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Calcium phosphate, tribasic Pregnancy and Breastfeeding Warnings

Calcium phosphate, tribasic is also known as: Posture

Calcium phosphate, tribasic Pregnancy Warnings

Calcium phosphate has not been formally assigned to a pregnancy category by the FDA. It is considered a nutritional supplement, and is indicated for human pregnancy. Neither animal reproductive studies nor controlled data from human pregnancy are available.

Calcium is transported across the human placenta. The human fetus is entirely dependent on its mother for its supply of nutrients--including calcium--and oxygen and for the removal of waste products. Fetal accumulation of calcium occurs mainly during the third trimester. By the end of normal human pregnancy the fetus acquires approximately 28 grams of calcium and 16 grams of phosphorus. The additional calcium required during pregnancy is needed mainly for the fetal skeleton. The recommended daily calcium supplementation for a pregnant woman averages 1,200 mg (compared with 400 mg/day in the nonpregnant adult), with an additional 250 to 300 mg/day recommended during the last trimester. One quart of milk contains approximately 1,200 mg of calcium; women who do not consume milk or milk products generally require calcium supplementation. There are limited data regarding the treatment of pregnant women with hyperparathyroidism who received oral phosphate therapy because they were not considered surgical candidates. The possible side effects of maternal hyperparathyroidism on the fetus or newborn include prematurity and hypocalcemic tetany. From the limited data available, no adverse effects from maternal oral phosphate therapy were noted in their offspring.

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Calcium phosphate, tribasic Breastfeeding Warnings

The calcium content of human milk averages 30 mg/dl. The recommended daily allowance (RDA) for calcium in the lactating woman is 1,200 mg (compared with 400 mg/day in the nonlactating adult). One quart of milk contains approximately 1,200 mg of calcium; women who do not consume milk or milk products generally require calcium supplementation.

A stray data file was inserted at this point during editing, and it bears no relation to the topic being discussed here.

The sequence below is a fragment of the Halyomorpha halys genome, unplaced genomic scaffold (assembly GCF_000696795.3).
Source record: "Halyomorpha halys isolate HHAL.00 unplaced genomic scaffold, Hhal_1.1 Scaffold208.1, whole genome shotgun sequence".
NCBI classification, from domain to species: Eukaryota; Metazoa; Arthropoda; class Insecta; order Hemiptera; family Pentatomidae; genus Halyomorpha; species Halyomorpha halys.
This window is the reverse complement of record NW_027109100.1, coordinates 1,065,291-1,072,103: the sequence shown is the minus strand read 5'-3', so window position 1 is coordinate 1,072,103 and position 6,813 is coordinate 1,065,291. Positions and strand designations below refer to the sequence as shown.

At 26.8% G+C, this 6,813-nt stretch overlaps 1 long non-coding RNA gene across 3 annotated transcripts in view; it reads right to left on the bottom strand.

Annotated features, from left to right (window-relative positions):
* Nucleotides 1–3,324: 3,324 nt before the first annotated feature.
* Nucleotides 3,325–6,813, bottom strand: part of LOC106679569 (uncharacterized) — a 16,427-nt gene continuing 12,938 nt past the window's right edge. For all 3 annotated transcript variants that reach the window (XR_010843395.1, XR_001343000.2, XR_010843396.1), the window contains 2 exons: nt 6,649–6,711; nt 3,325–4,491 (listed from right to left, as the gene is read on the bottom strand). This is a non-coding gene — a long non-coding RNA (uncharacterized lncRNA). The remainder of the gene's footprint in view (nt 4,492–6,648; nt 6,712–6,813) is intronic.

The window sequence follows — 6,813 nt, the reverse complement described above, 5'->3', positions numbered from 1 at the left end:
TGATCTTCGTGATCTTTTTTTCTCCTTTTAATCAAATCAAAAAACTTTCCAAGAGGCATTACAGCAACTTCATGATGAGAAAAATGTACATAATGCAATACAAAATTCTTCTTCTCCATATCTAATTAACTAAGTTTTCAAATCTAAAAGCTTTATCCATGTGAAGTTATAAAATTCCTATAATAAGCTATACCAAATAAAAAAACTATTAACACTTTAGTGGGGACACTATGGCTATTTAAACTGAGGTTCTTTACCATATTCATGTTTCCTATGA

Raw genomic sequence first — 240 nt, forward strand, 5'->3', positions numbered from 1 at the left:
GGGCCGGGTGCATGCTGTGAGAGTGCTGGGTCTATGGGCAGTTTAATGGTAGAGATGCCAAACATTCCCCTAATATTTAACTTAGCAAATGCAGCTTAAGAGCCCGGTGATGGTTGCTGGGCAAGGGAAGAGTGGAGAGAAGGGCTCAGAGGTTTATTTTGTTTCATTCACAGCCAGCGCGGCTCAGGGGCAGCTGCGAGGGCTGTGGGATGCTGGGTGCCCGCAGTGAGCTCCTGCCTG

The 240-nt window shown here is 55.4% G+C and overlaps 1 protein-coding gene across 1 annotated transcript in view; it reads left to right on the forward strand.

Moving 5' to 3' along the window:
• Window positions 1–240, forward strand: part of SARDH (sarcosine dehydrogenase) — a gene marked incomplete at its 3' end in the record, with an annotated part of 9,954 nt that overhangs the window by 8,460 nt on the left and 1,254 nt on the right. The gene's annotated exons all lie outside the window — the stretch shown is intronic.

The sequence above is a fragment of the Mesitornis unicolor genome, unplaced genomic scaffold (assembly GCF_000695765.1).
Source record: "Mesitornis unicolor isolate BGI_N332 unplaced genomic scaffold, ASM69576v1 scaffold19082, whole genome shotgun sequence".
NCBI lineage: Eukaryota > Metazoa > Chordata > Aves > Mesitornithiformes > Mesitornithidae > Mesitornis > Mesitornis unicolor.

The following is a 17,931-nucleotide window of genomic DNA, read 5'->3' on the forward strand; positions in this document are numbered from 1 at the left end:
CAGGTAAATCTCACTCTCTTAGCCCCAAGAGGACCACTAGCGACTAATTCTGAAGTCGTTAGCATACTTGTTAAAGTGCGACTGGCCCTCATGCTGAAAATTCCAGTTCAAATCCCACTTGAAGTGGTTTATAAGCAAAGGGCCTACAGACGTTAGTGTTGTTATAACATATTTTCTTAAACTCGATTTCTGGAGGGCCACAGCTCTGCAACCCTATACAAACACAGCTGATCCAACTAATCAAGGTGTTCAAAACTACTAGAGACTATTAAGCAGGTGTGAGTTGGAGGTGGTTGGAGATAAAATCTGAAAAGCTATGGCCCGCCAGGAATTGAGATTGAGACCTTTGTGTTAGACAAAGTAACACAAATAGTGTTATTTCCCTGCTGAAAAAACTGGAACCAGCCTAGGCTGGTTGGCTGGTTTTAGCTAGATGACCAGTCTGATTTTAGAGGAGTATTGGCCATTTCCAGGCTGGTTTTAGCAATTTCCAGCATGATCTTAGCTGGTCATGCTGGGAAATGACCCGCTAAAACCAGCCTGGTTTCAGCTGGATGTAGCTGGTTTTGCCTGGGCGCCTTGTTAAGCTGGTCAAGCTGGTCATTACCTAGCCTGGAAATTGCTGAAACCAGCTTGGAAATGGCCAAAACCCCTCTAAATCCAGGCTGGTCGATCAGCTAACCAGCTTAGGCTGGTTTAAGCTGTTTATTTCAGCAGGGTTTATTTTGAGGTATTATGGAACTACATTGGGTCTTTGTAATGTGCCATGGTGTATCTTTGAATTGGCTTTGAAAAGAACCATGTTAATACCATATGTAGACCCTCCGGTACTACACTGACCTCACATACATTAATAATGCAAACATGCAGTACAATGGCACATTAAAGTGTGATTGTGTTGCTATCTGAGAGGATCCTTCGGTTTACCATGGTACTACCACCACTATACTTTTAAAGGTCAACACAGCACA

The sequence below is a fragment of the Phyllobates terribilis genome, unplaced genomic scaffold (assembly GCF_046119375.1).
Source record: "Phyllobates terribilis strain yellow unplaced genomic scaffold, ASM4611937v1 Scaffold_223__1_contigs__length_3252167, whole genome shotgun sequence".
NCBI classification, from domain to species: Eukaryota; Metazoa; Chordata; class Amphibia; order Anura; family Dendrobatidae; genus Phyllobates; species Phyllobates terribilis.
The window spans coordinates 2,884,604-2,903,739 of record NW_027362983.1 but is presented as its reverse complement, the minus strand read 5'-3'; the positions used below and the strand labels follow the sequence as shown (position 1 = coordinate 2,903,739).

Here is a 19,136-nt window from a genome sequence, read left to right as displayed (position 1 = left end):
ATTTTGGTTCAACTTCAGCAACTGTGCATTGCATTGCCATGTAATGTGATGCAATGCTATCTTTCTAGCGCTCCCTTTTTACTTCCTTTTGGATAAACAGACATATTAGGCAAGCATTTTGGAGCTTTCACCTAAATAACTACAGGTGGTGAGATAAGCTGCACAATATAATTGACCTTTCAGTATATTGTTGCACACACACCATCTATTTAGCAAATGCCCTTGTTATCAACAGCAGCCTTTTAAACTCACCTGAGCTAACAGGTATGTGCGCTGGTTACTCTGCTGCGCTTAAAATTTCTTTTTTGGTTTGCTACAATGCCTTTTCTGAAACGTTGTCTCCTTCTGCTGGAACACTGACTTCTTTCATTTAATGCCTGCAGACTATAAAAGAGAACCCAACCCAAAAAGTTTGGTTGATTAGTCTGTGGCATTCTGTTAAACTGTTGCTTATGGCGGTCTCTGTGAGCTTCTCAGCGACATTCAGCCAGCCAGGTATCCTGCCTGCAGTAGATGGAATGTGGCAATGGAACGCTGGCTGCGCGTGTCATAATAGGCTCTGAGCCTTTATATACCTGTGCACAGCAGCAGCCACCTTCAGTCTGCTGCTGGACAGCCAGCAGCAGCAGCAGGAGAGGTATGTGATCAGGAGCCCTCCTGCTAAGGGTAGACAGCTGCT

There are no data on the excretion of calcium phosphate into human milk. Calcium is a normal nutritional component of human milk.

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References for pregnancy information

  1. Danforth D, Scott J, DiSaia P, Hammond C, Spellacy W, Eds. "Obstetrics and Gynecology, Fifth Edition." JB Lippincott Company, Philadelphia 1 (1986): 181-93
  2. Lopez-Jaramillo P, Narvaez M, Weigel RM, Yepez R "Calcium supplementation reduces the risk of pregnancy-induced hypertension in an Andes population." Br J Obstet Gynaecol 96 (1989): 648-55
  3. "Product Information. Posture (calcium phosphate, triphasic)." Whitehall-Robbins, Madison, NJ.
  4. Crawford JS "Maternal and cord blood at delivery. IV. Glucose, sodium, potassium, calcium and chloride." Biol Neonat 8 (1965): 222-37
  5. Montoro MN, Collea JV, Mestman JH "Management of hyperparathyroidism in pregnancy with oral phosphate therapy." Obstet Gynecol 55 (1980): 431-4
  6. Husain SM, Mughal MZ "Mineral transport across the placenta." Arch Dis Child 67 (1992): 874-8
  7. Ammann P, Irion O, Gast J, Bonjour JP, Beguin F, Rizzoli R "Alterations of calcium and phosphate metabolism in primary hyperparathyroidism during pregnancy." Acta Obstet Gynecol Scand 72 (1993): 488-92

References for breastfeeding information

  1. "Product Information. Posture (calcium phosphate, triphasic)." Whitehall-Robbins, Madison, NJ.
  2. Fenuku RI, Earl-Quarcoo SN "Serum calcium, magnesium and inorganic phosphate during lactation." Trop Geogr Med 30 (1978): 495-8
  3. Danforth D, Scott J, DiSaia P, Hammond C, Spellacy W, Eds. "Obstetrics and Gynecology, Fifth Edition." JB Lippincott Company, Philadelphia 1 (1986): 181-93

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